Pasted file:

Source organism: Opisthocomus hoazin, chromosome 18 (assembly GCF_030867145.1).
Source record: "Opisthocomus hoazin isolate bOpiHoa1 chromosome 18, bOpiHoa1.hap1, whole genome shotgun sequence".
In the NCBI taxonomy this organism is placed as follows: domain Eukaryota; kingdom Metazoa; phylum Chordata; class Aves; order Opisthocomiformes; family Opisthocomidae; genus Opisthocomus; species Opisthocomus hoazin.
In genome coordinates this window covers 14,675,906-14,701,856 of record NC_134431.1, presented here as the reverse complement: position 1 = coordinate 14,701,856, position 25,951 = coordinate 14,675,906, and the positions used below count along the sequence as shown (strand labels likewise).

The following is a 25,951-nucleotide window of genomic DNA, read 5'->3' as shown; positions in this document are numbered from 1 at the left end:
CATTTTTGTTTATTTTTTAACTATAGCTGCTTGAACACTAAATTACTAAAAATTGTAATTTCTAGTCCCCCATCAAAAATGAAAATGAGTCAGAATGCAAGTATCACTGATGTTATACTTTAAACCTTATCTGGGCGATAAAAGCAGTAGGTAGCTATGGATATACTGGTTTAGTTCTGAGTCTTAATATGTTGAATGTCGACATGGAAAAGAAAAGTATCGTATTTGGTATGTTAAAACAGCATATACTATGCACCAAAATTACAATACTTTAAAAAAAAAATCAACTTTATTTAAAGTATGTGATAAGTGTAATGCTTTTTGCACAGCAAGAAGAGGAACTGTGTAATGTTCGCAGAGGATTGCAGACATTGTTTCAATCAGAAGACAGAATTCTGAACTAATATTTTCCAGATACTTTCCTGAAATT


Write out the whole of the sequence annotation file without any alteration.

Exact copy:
Source organism: Opisthocomus hoazin, chromosome 18 (assembly GCF_030867145.1).
Source record: "Opisthocomus hoazin isolate bOpiHoa1 chromosome 18, bOpiHoa1.hap1, whole genome shotgun sequence".
In the NCBI taxonomy this organism is placed as follows: domain Eukaryota; kingdom Metazoa; phylum Chordata; class Aves; order Opisthocomiformes; family Opisthocomidae; genus Opisthocomus; species Opisthocomus hoazin.
In genome coordinates this window covers 14,675,906-14,701,856 of record NC_134431.1, presented here as the reverse complement: position 1 = coordinate 14,701,856, position 25,951 = coordinate 14,675,906, and the positions used below count along the sequence as shown (strand labels likewise).

The following is a 25,951-nucleotide window of genomic DNA, read 5'->3' as shown; positions in this document are numbered from 1 at the left end:
CATTTTTGTTTATTTTTTAACTATAGCTGCTTGAACACTAAATTACTAAAAATTGTAATTTCTAGTCCCCCATCAAAAATGAAAATGAGTCAGAATGCAAGTATCACTGATGTTATACTTTAAACCTTATCTGGGCGATAAAAGCAGTAGGTAGCTATGGATATACTGGTTTAGTTCTGAGTCTTAATATGTTGAATGTCGACATGGAAAAGAAAAGTATCGTATTTGGTATGTTAAAACAGCATATACTATGCACCAAAATTACAATACTTTAAAAAAAAAATCAACTTTATTTAAAGTATGTGATAAGTGTAATGCTTTTTGCACAGCAAGAAGAGGAACTGTGTAATGTTCGCAGAGGATTGCAGACATTGTTTCAATCAGAAGACAGAATTCTGAACTAATATTTTCCAGATACTTTCCTGAAATT